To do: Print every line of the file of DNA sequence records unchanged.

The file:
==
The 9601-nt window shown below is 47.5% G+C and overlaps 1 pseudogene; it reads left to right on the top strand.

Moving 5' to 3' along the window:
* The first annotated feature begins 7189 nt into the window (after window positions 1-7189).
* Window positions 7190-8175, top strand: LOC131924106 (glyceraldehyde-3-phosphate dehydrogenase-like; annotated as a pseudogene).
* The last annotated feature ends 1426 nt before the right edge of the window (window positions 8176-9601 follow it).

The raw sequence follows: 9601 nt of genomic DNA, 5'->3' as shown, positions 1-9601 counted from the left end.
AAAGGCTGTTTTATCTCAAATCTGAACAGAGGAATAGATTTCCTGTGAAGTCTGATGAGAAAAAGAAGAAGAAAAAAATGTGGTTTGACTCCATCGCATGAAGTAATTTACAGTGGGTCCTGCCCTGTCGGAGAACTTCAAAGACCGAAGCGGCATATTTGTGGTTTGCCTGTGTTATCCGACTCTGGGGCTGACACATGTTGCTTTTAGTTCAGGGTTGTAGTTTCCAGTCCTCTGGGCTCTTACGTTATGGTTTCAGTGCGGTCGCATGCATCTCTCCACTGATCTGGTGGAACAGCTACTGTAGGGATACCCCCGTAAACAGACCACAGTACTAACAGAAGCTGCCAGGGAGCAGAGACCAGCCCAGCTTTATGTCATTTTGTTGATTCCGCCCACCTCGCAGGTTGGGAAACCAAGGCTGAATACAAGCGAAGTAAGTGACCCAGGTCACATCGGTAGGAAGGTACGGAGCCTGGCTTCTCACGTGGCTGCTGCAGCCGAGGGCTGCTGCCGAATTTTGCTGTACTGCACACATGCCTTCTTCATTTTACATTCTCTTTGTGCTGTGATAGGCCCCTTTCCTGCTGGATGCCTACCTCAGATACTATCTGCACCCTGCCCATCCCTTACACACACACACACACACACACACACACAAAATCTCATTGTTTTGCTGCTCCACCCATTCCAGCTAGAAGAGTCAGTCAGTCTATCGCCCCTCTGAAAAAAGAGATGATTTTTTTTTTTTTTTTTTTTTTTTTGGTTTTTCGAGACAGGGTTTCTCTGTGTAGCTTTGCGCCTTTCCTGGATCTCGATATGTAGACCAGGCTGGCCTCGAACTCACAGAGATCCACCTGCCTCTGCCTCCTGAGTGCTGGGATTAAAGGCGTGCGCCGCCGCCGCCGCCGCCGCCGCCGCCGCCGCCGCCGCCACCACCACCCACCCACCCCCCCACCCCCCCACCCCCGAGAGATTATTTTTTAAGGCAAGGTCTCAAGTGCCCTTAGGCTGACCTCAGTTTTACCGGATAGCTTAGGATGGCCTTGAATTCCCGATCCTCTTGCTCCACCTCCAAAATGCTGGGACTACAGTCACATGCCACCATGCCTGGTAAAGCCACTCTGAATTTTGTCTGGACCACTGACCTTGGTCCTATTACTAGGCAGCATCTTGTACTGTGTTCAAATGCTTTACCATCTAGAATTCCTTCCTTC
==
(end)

The 9601-nt window shown below is 47.5% G+C and overlaps 1 pseudogene; it reads left to right on the top strand.

Moving 5' to 3' along the window:
* The first annotated feature begins 7189 nt into the window (after window positions 1-7189).
* Window positions 7190-8175, top strand: LOC131924106 (glyceraldehyde-3-phosphate dehydrogenase-like; annotated as a pseudogene).
* The last annotated feature ends 1426 nt before the right edge of the window (window positions 8176-9601 follow it).

The raw sequence follows: 9601 nt of genomic DNA, 5'->3' as shown, positions 1-9601 counted from the left end.
AAAGGCTGTTTTATCTCAAATCTGAACAGAGGAATAGATTTCCTGTGAAGTCTGATGAGAAAAAGAAGAAGAAAAAAATGTGGTTTGACTCCATCGCATGAAGTAATTTACAGTGGGTCCTGCCCTGTCGGAGAACTTCAAAGACCGAAGCGGCATATTTGTGGTTTGCCTGTGTTATCCGACTCTGGGGCTGACACATGTTGCTTTTAGTTCAGGGTTGTAGTTTCCAGTCCTCTGGGCTCTTACGTTATGGTTTCAGTGCGGTCGCATGCATCTCTCCACTGATCTGGTGGAACAGCTACTGTAGGGATACCCCCGTAAACAGACCACAGTACTAACAGAAGCTGCCAGGGAGCAGAGACCAGCCCAGCTTTATGTCATTTTGTTGATTCCGCCCACCTCGCAGGTTGGGAAACCAAGGCTGAATACAAGCGAAGTAAGTGACCCAGGTCACATCGGTAGGAAGGTACGGAGCCTGGCTTCTCACGTGGCTGCTGCAGCCGAGGGCTGCTGCCGAATTTTGCTGTACTGCACACATGCCTTCTTCATTTTACATTCTCTTTGTGCTGTGATAGGCCCCTTTCCTGCTGGATGCCTACCTCAGATACTATCTGCACCCTGCCCATCCCTTACACACACACACACACACACACACACACAAAATCTCATTGTTTTGCTGCTCCACCCATTCCAGCTAGAAGAGTCAGTCAGTCTATCGCCCCTCTGAAAAAAGAGATGATTTTTTTTTTTTTTTTTTTTTTTTTGGTTTTTCGAGACAGGGTTTCTCTGTGTAGCTTTGCGCCTTTCCTGGATCTCGATATGTAGACCAGGCTGGCCTCGAACTCACAGAGATCCACCTGCCTCTGCCTCCTGAGTGCTGGGATTAAAGGCGTGCGCCGCCGCCGCCGCCGCCGCCGCCGCCGCCGCCGCCGCCACCACCACCCACCCACCCCCCCACCCCCCCACCCCCGAGAGATTATTTTTTAAGGCAAGGTCTCAAGTGCCCTTAGGCTGACCTCAGTTTTACCGGATAGCTTAGGATGGCCTTGAATTCCCGATCCTCTTGCTCCACCTCCAAAATGCTGGGACTACAGTCACATGCCACCATGCCTGGTAAAGCCACTCTGAATTTTGTCTGGACCACTGACCTTGGTCCTATTACTAGGCAGCATCTTGTACTGTGTTCAAATGCTTTACCATCTAGAATTCCTTCCTTC